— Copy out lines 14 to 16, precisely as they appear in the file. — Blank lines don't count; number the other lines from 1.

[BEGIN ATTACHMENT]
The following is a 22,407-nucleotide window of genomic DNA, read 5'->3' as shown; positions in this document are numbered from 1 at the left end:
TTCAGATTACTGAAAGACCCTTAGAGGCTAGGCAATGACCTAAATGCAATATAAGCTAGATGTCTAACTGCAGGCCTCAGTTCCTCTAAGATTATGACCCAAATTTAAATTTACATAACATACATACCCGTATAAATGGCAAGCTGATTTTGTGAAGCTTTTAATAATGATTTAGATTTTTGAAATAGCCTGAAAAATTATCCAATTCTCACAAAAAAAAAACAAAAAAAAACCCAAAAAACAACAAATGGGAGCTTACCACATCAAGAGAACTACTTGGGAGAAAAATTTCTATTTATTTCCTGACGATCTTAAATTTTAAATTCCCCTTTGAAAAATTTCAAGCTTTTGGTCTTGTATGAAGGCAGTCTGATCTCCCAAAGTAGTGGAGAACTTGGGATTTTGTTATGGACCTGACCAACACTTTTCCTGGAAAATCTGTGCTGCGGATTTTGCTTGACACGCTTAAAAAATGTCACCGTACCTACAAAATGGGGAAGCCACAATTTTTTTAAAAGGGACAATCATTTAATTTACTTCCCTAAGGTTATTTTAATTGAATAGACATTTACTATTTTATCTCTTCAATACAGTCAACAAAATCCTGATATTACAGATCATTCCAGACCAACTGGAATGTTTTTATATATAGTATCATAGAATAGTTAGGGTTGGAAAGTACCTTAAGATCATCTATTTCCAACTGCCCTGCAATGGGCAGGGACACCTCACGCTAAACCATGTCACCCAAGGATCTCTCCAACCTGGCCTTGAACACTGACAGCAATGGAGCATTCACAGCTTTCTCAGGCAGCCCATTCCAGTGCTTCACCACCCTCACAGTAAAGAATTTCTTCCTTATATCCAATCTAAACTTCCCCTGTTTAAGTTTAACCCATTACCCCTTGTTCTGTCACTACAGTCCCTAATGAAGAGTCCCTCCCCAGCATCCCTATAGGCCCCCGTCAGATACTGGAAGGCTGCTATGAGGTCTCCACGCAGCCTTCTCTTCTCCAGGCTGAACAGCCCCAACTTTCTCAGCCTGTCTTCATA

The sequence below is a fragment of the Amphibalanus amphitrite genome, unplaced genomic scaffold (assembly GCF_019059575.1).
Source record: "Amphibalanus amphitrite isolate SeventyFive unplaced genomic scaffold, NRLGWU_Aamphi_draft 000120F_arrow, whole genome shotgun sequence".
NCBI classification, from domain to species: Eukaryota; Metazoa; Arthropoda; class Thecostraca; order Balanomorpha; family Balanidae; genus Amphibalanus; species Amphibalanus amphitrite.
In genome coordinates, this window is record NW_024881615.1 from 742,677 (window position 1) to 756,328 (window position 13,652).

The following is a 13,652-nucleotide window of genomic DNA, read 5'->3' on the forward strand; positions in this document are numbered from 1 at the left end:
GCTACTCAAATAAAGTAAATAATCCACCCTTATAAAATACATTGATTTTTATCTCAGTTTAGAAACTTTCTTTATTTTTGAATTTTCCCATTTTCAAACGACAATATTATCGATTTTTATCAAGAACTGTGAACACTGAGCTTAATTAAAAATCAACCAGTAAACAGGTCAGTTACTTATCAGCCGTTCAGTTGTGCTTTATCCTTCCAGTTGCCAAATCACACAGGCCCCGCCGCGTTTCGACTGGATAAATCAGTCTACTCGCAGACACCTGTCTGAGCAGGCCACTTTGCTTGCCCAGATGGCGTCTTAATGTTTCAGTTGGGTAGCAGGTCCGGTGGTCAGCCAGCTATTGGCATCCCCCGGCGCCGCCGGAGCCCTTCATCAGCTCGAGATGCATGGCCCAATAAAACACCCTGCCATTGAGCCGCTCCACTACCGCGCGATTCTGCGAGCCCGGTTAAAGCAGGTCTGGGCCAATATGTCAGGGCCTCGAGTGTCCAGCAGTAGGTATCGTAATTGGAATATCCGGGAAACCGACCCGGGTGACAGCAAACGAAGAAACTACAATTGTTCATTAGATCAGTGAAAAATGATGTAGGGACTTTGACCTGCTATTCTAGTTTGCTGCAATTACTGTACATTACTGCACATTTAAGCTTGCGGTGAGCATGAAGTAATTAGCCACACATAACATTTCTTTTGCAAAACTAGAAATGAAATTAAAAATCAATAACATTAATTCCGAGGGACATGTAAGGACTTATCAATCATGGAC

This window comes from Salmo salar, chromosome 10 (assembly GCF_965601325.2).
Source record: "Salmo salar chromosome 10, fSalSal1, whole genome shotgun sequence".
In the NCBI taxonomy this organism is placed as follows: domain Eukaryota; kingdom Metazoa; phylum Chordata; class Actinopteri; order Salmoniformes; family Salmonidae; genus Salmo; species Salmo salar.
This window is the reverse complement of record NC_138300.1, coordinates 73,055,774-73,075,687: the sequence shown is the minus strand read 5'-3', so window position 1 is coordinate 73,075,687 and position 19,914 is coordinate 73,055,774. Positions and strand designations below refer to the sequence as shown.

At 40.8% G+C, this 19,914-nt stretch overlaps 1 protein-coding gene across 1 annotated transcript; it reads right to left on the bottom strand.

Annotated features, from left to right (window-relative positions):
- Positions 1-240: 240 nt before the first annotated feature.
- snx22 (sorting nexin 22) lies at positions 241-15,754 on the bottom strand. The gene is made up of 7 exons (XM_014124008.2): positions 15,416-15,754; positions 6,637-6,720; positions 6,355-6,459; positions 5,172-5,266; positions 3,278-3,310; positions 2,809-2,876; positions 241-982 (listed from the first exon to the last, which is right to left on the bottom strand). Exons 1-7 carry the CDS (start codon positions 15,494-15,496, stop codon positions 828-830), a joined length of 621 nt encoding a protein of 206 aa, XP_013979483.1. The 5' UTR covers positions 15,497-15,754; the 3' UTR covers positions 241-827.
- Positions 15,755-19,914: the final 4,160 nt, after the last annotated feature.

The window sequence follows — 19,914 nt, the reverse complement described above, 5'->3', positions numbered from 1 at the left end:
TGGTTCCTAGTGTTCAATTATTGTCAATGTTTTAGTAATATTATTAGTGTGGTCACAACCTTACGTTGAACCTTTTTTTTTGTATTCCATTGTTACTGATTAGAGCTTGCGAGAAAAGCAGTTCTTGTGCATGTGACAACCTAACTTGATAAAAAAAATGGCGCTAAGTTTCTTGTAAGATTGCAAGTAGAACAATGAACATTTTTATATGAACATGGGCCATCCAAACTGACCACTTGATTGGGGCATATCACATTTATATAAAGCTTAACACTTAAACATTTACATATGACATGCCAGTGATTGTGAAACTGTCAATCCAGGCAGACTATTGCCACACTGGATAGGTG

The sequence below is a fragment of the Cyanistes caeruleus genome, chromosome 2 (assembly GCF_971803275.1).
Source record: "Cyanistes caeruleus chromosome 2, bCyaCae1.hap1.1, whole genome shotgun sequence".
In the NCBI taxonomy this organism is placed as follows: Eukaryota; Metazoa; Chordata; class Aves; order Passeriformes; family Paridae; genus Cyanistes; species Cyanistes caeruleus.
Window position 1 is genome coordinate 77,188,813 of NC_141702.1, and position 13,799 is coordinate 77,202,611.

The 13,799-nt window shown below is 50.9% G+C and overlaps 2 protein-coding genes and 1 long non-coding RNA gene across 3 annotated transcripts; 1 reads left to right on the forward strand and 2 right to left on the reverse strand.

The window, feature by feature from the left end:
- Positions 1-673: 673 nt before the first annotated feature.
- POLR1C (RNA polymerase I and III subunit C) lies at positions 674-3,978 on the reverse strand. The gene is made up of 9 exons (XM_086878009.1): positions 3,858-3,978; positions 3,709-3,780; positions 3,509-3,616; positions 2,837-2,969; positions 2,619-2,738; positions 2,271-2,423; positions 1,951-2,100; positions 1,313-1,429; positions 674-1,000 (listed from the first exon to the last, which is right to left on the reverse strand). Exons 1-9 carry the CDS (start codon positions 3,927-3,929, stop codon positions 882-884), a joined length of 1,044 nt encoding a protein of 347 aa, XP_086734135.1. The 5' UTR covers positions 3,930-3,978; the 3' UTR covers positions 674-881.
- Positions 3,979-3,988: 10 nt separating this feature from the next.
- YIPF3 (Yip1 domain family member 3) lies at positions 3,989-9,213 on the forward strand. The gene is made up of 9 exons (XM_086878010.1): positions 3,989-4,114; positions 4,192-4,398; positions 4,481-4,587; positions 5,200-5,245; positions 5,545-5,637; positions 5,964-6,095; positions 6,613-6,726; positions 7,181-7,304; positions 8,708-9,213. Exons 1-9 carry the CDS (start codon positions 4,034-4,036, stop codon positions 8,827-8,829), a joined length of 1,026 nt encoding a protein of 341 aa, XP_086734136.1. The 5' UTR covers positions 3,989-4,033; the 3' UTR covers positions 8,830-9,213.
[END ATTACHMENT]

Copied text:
Annotated features, from left to right (window-relative positions):
- Positions 1-240: 240 nt before the first annotated feature.
- snx22 (sorting nexin 22) lies at positions 241-15,754 on the bottom strand. The gene is made up of 7 exons (XM_014124008.2): positions 15,416-15,754; positions 6,637-6,720; positions 6,355-6,459; positions 5,172-5,266; positions 3,278-3,310; positions 2,809-2,876; positions 241-982 (listed from the first exon to the last, which is right to left on the bottom strand). Exons 1-7 carry the CDS (start codon positions 15,494-15,496, stop codon positions 828-830), a joined length of 621 nt encoding a protein of 206 aa, XP_013979483.1. The 5' UTR covers positions 15,497-15,754; the 3' UTR covers positions 241-827.